Wallingford adopts transit-oriented strategy

Wallingford adopts transit-oriented strategy

Record-Journal
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An Amtrak train passes through the new Wallingford rail station under construction off North Cherry Street, Monday, July 25, 2016. | Dave Zajac, Record-Journal

WALLINGFORD — The Planning and Zoning Commission has adopted the Transit-Oriented Development Plan, outlining recommendations for developments and infrastructure updates around the new train station in advance of expanded rail service on the Hartford Line.

The town received a state grant for $75,000 to create the plan in June 2015. Consulting firm Fitzgerald & Halliday was hired craft the plan and conduct a market study.

The plan, approved Monday night, consists of a review of the area within three-quarters of a mile of the train platform, running approximately between North Plains Highway and downtown Wallingford, incorporating the Route 5 corridor and the Choate Rosemary Hall campus.

Key recommendations include moving the current commercial, industrial zone in the immediate vicinity of the new train station north toward North Plains Highway while allowing for medium- and high-density residential development instead. The plan recommends mixed-use zoning for the area south of the train station, heading downtown, to encourage developments with retail on the first floor and apartments above.

Although much of the area around the new station consists of small, privately owned parcels, the consultants grouped certain parcels together to highlight how those areas could be transformed into developments. One section highlighted is the area formerly owned by Davenport Associates along Parker Street, which the commission approved for a new apartment housing complex in May. The project, which will add nearly 200 apartments to the Parker Place apartment complex, is consistent with many of the recommendations in the plan, according to Town Planner Kacie Costello.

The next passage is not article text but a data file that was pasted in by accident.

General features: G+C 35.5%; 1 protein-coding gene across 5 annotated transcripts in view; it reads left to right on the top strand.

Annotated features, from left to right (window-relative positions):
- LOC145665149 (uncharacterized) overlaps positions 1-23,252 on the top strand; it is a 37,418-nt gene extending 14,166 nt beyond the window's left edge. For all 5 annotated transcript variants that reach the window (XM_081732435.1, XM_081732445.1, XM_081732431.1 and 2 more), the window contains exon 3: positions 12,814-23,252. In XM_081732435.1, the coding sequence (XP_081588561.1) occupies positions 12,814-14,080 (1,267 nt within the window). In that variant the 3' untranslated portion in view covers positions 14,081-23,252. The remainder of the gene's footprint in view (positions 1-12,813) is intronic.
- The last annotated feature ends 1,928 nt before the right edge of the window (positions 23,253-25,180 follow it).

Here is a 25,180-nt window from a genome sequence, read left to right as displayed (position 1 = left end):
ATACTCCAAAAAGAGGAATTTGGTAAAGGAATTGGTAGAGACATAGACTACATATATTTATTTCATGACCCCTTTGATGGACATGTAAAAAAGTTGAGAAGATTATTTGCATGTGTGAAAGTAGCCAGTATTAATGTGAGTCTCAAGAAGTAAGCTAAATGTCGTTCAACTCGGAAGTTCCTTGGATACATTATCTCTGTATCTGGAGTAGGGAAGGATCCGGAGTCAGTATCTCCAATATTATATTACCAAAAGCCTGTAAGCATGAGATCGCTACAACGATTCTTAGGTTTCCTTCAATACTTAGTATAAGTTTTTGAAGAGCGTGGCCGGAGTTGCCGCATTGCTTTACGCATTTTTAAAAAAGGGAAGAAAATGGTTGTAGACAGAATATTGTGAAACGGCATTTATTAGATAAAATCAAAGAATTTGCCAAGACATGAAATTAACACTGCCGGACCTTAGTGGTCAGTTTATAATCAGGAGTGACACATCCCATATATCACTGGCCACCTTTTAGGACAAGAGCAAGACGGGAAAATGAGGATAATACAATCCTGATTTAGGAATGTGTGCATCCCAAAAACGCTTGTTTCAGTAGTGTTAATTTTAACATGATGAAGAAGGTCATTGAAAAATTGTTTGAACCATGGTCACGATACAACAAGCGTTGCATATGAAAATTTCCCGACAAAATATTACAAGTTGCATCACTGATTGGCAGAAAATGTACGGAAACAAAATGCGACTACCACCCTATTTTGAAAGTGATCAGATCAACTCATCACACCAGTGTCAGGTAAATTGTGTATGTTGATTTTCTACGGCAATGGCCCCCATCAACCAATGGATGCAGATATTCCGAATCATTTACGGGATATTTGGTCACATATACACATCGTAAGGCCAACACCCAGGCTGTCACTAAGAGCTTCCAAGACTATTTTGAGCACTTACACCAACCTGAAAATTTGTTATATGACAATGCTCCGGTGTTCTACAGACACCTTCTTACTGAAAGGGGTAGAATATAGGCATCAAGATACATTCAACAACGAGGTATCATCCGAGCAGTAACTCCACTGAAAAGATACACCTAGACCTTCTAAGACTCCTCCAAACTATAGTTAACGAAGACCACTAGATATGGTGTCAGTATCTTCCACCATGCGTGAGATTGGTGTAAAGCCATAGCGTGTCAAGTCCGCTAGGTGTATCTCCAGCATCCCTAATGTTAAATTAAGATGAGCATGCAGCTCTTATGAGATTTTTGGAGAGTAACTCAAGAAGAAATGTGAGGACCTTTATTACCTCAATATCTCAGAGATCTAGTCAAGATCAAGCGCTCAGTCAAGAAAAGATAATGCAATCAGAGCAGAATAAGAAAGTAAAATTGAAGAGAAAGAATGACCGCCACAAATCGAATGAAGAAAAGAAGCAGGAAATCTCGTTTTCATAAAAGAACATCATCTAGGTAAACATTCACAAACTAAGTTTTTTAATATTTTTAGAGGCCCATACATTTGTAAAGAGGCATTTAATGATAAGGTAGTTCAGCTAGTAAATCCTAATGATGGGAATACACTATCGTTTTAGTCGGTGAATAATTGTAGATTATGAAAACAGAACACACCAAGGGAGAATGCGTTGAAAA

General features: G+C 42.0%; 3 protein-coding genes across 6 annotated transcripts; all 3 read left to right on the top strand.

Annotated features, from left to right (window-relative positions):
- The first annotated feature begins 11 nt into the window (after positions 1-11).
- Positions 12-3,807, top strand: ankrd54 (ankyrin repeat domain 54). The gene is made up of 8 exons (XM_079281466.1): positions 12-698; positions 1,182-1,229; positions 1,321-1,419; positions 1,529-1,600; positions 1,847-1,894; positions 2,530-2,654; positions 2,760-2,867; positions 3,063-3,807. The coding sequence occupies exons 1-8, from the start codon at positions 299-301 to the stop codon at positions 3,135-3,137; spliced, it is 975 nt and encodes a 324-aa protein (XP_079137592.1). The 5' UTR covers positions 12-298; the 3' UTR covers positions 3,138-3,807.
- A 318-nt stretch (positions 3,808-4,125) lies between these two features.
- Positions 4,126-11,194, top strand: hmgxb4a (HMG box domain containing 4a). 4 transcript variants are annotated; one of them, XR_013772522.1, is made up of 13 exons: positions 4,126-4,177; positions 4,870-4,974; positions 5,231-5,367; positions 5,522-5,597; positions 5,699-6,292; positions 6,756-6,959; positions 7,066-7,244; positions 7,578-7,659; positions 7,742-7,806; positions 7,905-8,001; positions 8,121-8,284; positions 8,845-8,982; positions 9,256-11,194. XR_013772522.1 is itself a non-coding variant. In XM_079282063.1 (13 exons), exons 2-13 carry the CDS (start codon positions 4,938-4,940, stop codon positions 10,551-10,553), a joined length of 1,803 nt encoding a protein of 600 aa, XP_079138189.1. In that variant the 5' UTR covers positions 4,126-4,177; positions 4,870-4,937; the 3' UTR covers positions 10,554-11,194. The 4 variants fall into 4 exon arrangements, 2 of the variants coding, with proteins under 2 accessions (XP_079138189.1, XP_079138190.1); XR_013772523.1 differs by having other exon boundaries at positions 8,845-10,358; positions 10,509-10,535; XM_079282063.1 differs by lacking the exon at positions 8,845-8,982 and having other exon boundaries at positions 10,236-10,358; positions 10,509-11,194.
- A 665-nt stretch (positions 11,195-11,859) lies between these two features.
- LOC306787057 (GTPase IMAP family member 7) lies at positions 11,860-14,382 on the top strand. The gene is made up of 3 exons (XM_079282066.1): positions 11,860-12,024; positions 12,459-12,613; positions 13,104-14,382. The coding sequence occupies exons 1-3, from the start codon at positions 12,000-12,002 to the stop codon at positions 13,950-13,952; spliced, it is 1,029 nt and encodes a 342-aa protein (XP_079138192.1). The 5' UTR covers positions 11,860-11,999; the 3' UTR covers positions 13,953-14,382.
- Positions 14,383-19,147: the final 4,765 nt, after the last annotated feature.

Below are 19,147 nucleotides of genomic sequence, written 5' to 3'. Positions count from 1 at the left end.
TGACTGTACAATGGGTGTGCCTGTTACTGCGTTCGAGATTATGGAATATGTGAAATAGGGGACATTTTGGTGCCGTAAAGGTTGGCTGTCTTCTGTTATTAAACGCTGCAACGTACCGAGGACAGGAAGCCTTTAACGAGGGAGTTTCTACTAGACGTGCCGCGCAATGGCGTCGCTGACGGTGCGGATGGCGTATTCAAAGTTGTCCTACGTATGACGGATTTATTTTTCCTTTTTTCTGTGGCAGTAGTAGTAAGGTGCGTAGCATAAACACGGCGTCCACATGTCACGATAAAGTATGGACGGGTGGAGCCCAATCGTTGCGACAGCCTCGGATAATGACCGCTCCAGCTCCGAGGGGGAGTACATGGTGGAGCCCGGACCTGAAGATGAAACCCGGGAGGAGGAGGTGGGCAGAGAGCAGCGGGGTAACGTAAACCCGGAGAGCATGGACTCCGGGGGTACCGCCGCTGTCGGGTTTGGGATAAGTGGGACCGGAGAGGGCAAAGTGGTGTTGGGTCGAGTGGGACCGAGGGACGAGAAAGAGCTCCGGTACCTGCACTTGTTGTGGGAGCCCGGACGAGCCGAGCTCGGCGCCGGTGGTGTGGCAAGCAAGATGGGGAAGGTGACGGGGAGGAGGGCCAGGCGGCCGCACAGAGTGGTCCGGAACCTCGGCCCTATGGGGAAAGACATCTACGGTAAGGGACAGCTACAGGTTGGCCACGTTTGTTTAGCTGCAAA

Another key component of the plan recommends making streetscape improvements in the area — creating sidewalks and bike lanes — to encourage alternate forms of transportation.

“If you want to create business in that area it has to be pedestrian-friendly and I think most people would agree that the west side of North Colony Road is not really pedestrian-friendly and certainly the streetscape itself is lacking,” said commission Chairman Jim Seichter.

Commission members spoke favorably of the plan. Alternate Larry Zabrowski said he was satisfied with the plan, but he said it could have given more attention to the area around Community Lake.

Costello praised the consultants. “I think Fitzgerald & Halliday did a fantastic job and I think the direction that is provided in here is very appropriate,” he said.

After a brief discussion, the commission voted to unanimously adopt the plan.

In other business, commission members discussed a proposed Affordable Housing Overlay Zone, including a possible elderly housing restriction, for a proposed apartment complex in Yalesville at 103 N. Turnpike Road.

ltauss@record-journal.com 203-317-2231 Twitter: @LeighTaussRJ




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